he first time Pip visits Satis House, he and Estella play a game of cards. This remarkable scene encapsulates the entire progression of Pip and Estella's relationship within one page employing a game with a game comparable to Hamlet's play within a play. After Miss Havisham convinces Estella to play cards with Pip by suggesting that Estella “can break his heart," Estella asks Pip which card games he knows how to play. “Nothing but beggar my neighbor, miss," Pip replies.

Estella deals the cards, wins the first game, and then it's Pip's turn.

I misdealt, as was only natural, when I knew she was lying in wait for me to do wrong; and she denounced me for a stupid, clumsy laboring-boy." As the reader soon realizes, these anxieties Pip holds regarding Estella are not limited to this particular card game. After Miss Havisham asks Pip what he thinks of Estella and he expresses the wish to go home, Miss Havisham decrees, “You shall go soon . . . Play the game out." Once again, the language of the scenes echoes the action of the story, as Pip plays the game out until the end of the scene and the end of the novel. We even get Pip's impressions of Estella's attitude towards him, not only in the card game, but in life. “I played the game to the end with Estella, and she beggared me. She threw the cards down on the table when she had won them all, as if she despised them for having been won of me. [Place within the complete text of the novel]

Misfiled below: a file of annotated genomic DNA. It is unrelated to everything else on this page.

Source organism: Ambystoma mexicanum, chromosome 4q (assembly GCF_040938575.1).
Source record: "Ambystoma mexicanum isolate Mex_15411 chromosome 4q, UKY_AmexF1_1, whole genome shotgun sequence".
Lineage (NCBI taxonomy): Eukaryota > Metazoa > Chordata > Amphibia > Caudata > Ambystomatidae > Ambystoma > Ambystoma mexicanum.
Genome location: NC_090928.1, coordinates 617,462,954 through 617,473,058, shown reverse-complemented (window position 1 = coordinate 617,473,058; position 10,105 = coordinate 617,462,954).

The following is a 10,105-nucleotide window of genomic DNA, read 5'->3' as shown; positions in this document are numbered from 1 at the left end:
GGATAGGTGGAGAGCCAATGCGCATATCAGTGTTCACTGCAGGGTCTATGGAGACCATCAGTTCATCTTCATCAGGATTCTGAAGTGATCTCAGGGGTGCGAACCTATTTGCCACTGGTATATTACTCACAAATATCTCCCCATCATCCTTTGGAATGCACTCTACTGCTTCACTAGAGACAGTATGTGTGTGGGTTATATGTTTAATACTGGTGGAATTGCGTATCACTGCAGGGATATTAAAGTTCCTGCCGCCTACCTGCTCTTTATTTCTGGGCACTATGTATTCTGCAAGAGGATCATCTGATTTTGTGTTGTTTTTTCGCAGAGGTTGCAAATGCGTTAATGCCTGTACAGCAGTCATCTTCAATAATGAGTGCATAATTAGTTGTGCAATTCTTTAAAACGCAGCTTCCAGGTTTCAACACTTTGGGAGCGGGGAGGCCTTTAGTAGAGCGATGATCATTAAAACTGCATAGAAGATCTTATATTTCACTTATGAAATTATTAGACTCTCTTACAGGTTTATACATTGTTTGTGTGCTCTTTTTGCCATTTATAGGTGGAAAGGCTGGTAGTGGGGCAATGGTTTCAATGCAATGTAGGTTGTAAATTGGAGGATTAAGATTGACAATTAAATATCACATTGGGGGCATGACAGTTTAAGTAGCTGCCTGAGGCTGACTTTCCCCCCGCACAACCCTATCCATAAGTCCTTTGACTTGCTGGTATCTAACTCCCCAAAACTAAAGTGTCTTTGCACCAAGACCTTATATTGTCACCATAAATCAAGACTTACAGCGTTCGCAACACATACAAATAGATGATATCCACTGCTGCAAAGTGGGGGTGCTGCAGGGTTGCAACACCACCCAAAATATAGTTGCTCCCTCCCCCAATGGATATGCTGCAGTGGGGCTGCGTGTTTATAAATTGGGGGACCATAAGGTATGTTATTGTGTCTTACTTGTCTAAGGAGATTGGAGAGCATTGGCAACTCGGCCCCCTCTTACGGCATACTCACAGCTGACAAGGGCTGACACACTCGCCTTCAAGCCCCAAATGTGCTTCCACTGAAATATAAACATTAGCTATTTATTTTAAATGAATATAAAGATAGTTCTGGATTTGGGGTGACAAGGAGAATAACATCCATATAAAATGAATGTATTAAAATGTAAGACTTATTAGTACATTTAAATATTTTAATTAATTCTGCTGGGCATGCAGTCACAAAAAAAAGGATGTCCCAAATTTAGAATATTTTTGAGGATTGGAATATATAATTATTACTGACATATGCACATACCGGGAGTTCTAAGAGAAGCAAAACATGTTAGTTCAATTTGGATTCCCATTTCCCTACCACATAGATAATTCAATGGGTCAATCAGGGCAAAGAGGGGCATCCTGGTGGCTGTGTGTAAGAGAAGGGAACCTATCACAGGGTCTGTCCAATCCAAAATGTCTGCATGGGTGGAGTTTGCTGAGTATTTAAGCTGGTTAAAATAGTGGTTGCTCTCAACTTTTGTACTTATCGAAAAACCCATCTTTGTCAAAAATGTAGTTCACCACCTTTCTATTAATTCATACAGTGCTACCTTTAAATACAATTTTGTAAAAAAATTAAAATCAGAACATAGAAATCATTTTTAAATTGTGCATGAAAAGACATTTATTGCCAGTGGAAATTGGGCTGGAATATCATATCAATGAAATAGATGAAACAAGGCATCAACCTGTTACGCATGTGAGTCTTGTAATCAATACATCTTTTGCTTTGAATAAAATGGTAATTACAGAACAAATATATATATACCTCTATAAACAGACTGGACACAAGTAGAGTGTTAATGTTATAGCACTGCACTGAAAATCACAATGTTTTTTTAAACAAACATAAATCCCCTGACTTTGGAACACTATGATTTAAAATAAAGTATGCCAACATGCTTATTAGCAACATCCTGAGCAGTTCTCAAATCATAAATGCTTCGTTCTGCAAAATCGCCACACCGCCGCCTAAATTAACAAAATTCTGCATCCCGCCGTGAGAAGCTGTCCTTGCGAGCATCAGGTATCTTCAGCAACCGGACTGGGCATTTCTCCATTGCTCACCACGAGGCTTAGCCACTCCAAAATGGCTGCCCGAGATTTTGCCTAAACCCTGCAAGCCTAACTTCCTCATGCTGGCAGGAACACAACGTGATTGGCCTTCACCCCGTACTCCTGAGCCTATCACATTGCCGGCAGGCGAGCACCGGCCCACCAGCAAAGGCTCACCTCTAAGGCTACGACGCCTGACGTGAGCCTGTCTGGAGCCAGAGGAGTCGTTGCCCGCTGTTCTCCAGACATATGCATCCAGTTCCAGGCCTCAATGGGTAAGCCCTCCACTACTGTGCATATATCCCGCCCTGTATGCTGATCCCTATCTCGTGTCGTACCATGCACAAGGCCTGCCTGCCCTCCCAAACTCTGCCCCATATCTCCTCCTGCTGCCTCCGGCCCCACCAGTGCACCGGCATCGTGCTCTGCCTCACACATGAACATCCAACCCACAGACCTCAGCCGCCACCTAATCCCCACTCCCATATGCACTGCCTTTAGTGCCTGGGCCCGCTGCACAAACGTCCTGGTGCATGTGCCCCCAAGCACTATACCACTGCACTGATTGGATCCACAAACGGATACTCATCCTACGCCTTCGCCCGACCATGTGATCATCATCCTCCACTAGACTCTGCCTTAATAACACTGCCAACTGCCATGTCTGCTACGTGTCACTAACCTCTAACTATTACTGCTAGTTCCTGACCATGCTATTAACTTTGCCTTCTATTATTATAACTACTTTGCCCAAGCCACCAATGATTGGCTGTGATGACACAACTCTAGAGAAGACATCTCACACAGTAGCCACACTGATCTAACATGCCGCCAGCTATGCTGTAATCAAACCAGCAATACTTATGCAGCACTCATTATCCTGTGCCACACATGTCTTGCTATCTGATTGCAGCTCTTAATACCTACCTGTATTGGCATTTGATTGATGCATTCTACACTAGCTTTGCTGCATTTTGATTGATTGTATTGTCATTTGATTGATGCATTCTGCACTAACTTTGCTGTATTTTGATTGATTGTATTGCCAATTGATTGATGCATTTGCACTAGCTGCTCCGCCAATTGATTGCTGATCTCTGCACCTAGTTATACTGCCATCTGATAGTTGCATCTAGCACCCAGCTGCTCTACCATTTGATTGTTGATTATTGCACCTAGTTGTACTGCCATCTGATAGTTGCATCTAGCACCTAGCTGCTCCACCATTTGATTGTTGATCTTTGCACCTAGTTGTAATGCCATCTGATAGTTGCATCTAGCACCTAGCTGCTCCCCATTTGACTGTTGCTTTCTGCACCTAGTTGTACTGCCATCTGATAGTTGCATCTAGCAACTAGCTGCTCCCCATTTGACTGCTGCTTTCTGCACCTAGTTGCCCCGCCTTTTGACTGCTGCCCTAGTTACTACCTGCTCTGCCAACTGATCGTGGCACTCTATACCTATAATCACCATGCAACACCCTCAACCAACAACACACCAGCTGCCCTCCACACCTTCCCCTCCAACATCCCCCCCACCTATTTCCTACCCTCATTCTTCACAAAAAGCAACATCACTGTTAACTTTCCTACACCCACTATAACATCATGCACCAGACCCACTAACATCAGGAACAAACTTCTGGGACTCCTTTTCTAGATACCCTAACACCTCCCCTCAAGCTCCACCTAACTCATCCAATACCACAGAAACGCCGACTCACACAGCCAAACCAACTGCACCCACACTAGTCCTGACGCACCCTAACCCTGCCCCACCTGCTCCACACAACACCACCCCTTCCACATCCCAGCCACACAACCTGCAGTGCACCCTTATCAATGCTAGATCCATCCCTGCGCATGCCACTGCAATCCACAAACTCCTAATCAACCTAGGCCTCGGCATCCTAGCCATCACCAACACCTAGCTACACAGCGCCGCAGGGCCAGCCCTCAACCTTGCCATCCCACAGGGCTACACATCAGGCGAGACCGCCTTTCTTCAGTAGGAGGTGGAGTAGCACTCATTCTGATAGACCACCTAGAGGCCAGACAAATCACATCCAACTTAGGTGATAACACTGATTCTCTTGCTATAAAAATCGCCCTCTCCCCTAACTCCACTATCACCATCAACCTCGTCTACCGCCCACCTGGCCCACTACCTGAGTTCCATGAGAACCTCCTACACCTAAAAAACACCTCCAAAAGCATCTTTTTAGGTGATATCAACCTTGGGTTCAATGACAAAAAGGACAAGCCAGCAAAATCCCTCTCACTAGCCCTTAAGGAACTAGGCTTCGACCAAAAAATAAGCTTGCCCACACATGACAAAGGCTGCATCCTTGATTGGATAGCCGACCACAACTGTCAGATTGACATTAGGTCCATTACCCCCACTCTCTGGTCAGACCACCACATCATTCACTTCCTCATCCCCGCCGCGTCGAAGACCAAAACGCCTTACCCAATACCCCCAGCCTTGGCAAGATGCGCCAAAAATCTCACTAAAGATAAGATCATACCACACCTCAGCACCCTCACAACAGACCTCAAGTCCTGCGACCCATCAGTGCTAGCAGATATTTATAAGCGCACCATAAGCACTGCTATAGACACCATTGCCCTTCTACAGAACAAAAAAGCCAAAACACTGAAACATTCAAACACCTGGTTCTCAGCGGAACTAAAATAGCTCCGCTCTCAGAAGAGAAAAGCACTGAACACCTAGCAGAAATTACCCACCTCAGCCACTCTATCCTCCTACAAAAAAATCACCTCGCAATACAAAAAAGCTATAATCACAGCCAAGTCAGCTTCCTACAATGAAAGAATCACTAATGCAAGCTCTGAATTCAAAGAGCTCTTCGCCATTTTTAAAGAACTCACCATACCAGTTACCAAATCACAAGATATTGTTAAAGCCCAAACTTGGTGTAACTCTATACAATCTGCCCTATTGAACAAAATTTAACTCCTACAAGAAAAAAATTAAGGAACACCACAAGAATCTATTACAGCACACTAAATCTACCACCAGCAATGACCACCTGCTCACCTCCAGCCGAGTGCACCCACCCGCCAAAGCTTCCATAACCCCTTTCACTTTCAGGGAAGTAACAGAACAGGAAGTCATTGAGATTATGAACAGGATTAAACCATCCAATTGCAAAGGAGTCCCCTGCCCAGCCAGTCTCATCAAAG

Questions

1. Miss Havisham persuades Estella to play with Pip by making the encounter into challenge. Are all of Estella actions throughout the novel motivated by similar types of provocation?

2. The definition of the verb beggar: “(1) to reduce to utter poverty; impoverish (2) to cause one's resources of or ability for (description, comparison, etc.) to seem poor or inadequate." By introducing Pip and Estella to each other through the medium of a card game, Dickens sets up an immediate power imbalance between the two characters. According to the results of the card game, Estella is poised to win the “real" game she and Pip play throughout the novel. But in the end, does Estella really win? Or does Pip? Is Estella as disgusted to have won Pip's love at the end of the novel as she is to have won his cards at the end of the game?

3. This action of this scene heavily foreshadows one plotline of Great Expectations. To what degree do George MacDonald and Charlotte Brontë foreshadow events in their novels? More broadly, to what extent does foreshadowing affect the reader's experience of the text?

4. What are the rules of Beggar My Neighbor? [See Wikipedia article] Would knowing the rules allow Victorian readers to extend the Dickens' model for Pip and Estella's relationship trajectory and even further?


Victorian Web Overview Charles Dickens Great Expectations

Last modified 24 February 2008